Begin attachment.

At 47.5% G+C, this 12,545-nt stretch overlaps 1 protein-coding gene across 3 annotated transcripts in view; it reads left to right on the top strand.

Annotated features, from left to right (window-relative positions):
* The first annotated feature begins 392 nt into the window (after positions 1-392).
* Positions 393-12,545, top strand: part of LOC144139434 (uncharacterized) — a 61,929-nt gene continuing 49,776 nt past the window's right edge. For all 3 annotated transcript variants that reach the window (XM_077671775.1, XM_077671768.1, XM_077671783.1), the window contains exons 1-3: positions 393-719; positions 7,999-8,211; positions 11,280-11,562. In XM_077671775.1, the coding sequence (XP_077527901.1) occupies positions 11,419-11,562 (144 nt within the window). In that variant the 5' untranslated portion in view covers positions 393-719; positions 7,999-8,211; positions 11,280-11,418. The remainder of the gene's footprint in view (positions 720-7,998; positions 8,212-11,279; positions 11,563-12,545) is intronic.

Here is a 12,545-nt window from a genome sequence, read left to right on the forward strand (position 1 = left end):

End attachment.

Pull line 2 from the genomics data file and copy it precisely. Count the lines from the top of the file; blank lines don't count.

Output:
Annotated features, from left to right (window-relative positions):